• Clear paragraphs (an introduction, body, and conclusion)
  • A clearly defined argument
  • Examples to support your argument
  • Well constructed sentences with varied structures
  • Conjunctions

Clear paragraphs (an introduction, body, and conclusion)

Do you know how to write well constructed paragraphs? A paragraph should have a topic sentence that clearly states the main idea of the paragraph. Every sentence in the paragraph should support this main idea through use of examples or supporting evidence. Your CISL instructor will teach you all of the tips and tricks to writing great introduction, body, and conclusion paragraphs!

A clearly defined argument 

With this prompt, you are being asked to agree or disagree. Make sure that you do so! Your essay needs to have a clear thesis statement which includes your opinion: read our article on Writing a Thesis Statement to learn how to do this effectively.

Examples to support your argument

Why do you feel the way you do? Don’t be afraid to use your own examples and life experiences: these are valuable!

Well constructed sentences with varied structures

The same sentence structure for the entire paragraph can be boring: mix it up by using things like the Passive Voice or various English tenses to avoid this monotony.

CISL has an articles on many of the English tenses: check them out!


Conjunctions enhance your writing in many ways. Conjunctions such as moreover, additionally, therefore, and in summary help to guide the reader through your essay, and because they can join sentences together, conjunctions help form longer, more varied sentence structures (see above).

Check out our article on Conjunctions in Writing to improve your TOEFL writing score significantly!


Sample TOEFL Agree or Disagree Prompts

Prompt 1:

Do you agree or disagree with the following statement? “Technology has changed the way we communicate, but not for the better.”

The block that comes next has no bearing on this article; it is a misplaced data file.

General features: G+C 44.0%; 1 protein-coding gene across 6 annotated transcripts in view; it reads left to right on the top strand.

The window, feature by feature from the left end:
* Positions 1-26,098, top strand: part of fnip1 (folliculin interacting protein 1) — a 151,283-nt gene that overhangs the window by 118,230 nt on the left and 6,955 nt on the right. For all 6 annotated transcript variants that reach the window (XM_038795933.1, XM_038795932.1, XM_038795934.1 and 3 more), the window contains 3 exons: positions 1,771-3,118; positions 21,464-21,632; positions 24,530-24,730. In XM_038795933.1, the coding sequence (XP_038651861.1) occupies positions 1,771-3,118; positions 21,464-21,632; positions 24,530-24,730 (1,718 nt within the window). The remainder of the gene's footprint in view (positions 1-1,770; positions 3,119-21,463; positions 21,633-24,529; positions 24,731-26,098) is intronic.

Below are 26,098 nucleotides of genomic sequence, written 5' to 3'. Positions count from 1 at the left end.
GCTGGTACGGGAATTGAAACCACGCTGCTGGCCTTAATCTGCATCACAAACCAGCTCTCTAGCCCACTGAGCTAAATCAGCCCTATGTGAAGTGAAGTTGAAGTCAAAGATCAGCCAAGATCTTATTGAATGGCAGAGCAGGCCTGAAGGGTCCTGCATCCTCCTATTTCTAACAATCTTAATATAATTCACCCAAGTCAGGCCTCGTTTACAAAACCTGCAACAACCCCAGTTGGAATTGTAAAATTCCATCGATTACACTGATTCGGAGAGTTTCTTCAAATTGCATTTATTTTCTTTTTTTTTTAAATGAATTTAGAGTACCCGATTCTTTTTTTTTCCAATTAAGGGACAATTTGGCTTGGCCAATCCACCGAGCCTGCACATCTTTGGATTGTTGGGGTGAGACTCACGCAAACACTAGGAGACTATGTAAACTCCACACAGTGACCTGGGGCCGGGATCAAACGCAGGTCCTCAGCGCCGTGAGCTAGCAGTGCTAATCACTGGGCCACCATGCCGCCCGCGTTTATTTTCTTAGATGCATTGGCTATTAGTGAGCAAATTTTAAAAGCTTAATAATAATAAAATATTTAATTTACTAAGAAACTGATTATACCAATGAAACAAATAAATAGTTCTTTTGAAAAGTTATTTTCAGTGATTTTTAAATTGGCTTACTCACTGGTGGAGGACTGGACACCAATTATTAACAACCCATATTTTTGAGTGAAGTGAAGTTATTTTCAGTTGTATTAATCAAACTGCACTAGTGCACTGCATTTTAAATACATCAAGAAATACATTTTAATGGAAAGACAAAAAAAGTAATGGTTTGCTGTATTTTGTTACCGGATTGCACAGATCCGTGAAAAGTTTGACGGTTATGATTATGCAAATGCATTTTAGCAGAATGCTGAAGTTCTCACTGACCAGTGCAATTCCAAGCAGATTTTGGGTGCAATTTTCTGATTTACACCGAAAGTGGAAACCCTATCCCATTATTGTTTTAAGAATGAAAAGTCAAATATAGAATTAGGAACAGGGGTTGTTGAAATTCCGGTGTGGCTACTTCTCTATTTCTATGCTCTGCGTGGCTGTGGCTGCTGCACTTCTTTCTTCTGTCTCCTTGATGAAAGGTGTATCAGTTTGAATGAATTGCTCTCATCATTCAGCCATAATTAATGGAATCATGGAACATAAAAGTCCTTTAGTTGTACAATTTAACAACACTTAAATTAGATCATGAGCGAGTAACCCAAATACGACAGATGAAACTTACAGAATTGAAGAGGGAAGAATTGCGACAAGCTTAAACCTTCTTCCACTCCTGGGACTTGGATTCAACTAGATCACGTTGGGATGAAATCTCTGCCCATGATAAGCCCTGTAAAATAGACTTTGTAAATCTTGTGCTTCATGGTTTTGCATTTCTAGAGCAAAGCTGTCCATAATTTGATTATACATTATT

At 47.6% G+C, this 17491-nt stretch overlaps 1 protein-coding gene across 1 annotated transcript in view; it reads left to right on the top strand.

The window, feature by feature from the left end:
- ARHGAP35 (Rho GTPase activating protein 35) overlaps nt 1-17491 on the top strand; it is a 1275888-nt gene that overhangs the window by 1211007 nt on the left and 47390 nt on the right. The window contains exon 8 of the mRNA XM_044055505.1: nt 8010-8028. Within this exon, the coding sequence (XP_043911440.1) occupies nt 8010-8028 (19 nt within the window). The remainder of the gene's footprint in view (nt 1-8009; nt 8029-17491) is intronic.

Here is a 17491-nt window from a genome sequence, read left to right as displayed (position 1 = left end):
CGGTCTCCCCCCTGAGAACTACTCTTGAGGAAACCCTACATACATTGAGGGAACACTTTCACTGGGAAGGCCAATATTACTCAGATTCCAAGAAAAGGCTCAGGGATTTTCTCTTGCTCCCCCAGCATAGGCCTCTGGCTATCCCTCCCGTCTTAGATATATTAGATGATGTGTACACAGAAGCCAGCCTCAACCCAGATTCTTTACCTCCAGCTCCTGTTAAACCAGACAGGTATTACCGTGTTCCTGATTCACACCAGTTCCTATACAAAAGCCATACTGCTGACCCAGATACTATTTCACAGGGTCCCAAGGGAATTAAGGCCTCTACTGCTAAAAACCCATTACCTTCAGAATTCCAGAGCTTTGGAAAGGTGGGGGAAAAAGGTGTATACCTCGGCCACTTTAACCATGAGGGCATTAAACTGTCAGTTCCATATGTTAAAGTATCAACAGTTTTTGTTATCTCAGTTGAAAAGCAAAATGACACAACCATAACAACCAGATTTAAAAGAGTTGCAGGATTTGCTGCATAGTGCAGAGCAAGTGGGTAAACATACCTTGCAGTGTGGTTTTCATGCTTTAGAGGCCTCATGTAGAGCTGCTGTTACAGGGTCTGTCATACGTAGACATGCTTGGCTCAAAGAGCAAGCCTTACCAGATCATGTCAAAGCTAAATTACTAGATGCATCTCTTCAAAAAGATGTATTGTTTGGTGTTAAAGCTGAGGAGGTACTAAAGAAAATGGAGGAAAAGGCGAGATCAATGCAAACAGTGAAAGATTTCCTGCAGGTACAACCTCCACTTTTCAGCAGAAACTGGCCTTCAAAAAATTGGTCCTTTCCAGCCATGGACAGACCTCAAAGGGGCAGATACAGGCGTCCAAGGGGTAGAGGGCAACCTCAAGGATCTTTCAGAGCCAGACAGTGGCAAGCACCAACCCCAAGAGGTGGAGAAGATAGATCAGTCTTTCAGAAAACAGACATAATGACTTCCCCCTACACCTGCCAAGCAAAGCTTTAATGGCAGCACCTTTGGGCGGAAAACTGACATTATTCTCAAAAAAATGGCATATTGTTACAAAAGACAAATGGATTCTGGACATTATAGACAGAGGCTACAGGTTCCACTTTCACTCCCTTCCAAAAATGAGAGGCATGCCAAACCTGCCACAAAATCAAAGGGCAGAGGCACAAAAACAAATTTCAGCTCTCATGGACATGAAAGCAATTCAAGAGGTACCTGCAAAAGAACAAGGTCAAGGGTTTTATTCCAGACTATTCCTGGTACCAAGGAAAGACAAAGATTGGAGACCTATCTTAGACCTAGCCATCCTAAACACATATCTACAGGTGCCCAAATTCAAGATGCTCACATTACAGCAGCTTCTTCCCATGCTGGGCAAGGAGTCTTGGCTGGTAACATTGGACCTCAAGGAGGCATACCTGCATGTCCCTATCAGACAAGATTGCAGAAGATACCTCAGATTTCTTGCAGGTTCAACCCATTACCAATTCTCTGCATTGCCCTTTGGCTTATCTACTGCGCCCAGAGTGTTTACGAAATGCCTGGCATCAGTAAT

Prompt 2:

“Tourism negatively affects cities more than it positively affects them.” Do you agree or disagree?

Prompt 3:

“The internet has made cheating much easier for students, and students of today actually learn less than students who learned before the internet.” Do you agree or disagree with this statement?

Prompt 4: 

“The best way to get to know a culture is through its food.” Do you agree or disagree?

Academic English Cambridge Exams Featured IELTS TOEFL University Pathway

English Test Proficiency: How Your TOEFL, IELTS, and Cambridge Scores Equate

July 14, 2016

CISL is proud to have 45 years of English test preparation experience, including Cambridge preparation and TOEFL preparation classes at CISL San Diego and CISL San Francisco and IELTS preparation courses at CISL San Diego. Are you taking an exam soon to meet your personal, professional, or academic goals? We can help! Our small class sizes and passionate teachers will provide you with the tools necessary to ace your next exam.

With so many English proficiency test possibilities, it’s easy to get confused. What IS each test, and how do the test scores equate to the scores of other proficiency tests? Use this simple chart to see how your TOEFL, IELTS, Cambridge, or TOEIC test scores equate to the scores of other tests, and also see what your approximate CEFR (Common European Framework) level is. For a more detailed chart, check out CISL’s complete English Test Proficiency Equivalency Chart.